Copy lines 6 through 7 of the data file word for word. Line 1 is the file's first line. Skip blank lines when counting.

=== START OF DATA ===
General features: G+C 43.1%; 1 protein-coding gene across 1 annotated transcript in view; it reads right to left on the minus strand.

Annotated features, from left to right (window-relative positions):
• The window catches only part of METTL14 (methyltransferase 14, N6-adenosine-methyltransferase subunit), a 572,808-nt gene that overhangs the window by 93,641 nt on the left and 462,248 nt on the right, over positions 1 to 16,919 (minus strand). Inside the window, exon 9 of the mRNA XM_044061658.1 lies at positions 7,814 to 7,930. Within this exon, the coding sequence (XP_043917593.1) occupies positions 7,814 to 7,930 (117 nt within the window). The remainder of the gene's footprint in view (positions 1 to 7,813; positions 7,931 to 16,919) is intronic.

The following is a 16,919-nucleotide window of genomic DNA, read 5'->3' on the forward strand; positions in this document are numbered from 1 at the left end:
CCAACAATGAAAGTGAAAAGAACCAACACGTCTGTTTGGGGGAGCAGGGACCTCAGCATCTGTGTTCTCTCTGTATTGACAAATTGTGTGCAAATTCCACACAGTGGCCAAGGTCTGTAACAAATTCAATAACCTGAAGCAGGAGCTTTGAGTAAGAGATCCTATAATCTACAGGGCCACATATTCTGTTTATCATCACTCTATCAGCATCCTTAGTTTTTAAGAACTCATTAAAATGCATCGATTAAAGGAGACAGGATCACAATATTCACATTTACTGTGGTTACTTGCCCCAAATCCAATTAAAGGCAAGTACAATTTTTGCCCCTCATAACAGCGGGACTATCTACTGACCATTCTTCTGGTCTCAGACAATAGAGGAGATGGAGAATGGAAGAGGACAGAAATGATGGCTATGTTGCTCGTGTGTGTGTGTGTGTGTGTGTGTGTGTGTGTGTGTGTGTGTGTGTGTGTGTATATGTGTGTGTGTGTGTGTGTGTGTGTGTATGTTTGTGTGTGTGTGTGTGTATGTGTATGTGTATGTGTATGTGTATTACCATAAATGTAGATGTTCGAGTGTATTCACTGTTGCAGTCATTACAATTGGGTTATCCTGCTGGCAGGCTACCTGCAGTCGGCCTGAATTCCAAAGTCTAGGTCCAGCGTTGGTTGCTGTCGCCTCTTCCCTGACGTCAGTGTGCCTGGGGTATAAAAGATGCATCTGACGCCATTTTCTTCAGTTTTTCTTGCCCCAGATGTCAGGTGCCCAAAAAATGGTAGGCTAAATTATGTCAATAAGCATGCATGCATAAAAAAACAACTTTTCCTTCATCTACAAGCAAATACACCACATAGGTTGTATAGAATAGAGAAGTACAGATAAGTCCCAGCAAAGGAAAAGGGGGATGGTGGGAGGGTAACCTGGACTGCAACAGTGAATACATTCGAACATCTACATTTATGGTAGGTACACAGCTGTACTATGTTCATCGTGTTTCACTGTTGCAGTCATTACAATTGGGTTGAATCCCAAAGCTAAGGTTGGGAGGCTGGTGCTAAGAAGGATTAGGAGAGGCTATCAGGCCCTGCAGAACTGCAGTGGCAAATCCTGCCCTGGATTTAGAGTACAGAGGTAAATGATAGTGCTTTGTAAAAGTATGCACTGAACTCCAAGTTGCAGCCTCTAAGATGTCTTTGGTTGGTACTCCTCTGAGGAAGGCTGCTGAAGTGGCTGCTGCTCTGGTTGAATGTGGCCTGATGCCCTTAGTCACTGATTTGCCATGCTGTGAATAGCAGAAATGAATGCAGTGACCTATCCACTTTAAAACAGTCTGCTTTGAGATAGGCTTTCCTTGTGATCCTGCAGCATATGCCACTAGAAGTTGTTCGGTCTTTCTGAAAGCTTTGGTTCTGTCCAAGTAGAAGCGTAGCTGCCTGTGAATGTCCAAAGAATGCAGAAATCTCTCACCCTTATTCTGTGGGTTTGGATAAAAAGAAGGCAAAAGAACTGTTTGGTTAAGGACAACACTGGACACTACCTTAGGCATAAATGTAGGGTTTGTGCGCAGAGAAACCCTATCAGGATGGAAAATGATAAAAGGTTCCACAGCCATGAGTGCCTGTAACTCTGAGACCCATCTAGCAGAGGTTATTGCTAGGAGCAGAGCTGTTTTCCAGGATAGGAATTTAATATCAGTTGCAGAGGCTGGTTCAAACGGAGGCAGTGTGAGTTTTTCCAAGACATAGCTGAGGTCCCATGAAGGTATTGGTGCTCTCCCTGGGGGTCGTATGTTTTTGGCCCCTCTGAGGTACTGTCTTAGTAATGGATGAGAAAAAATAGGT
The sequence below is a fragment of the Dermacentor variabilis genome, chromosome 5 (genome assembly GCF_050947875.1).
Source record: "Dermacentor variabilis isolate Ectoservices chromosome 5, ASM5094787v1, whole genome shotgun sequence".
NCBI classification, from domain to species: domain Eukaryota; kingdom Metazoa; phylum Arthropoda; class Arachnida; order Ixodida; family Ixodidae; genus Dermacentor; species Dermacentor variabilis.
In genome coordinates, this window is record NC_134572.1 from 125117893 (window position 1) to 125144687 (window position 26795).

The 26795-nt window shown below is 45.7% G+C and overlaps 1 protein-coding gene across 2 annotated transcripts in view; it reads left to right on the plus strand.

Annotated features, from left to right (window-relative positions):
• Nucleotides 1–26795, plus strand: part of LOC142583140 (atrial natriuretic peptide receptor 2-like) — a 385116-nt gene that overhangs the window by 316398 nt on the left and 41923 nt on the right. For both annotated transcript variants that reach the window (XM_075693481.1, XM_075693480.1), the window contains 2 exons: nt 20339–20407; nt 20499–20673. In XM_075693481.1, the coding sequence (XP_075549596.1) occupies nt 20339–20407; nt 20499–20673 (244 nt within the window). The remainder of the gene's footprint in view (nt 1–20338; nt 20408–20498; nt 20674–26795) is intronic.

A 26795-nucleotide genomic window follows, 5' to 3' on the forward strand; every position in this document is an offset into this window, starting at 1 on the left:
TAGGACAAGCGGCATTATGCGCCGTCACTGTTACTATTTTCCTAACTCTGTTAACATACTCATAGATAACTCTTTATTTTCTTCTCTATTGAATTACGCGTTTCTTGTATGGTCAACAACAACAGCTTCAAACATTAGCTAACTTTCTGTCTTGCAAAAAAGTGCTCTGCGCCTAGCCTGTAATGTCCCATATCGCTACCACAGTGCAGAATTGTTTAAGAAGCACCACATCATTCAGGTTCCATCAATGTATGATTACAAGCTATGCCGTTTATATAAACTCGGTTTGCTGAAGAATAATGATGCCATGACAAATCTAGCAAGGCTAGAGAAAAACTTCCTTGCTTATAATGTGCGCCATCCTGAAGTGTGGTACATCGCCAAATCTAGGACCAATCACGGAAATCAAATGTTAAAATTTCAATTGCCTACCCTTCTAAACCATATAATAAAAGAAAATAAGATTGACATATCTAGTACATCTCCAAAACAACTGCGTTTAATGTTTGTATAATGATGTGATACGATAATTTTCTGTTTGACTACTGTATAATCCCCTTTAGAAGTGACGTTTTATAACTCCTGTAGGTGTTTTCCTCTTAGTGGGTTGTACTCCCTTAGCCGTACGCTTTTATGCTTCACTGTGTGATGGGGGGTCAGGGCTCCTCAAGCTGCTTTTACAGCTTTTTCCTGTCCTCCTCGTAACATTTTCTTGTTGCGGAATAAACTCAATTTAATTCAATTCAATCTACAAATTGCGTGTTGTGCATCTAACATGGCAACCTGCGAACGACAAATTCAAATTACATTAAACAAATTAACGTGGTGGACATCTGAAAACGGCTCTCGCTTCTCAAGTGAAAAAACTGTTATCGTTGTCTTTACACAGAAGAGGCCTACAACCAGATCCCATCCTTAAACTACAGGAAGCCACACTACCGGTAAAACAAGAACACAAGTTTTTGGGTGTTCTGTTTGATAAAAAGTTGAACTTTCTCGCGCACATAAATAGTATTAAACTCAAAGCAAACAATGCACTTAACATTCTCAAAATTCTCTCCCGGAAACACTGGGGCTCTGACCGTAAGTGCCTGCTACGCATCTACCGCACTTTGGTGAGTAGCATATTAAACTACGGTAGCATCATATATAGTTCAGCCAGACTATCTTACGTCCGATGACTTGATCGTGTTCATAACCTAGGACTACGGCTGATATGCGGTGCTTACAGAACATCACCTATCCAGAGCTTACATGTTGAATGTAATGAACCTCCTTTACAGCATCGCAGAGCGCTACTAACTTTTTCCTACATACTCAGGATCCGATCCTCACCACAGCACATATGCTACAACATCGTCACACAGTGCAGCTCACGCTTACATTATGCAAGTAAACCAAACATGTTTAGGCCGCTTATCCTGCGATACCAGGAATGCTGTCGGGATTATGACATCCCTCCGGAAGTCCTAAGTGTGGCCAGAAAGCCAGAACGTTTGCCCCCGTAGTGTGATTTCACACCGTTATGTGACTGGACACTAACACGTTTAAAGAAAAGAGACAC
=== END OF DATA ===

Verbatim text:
The sequence below is a fragment of the Dermacentor variabilis genome, chromosome 5 (genome assembly GCF_050947875.1).
Source record: "Dermacentor variabilis isolate Ectoservices chromosome 5, ASM5094787v1, whole genome shotgun sequence".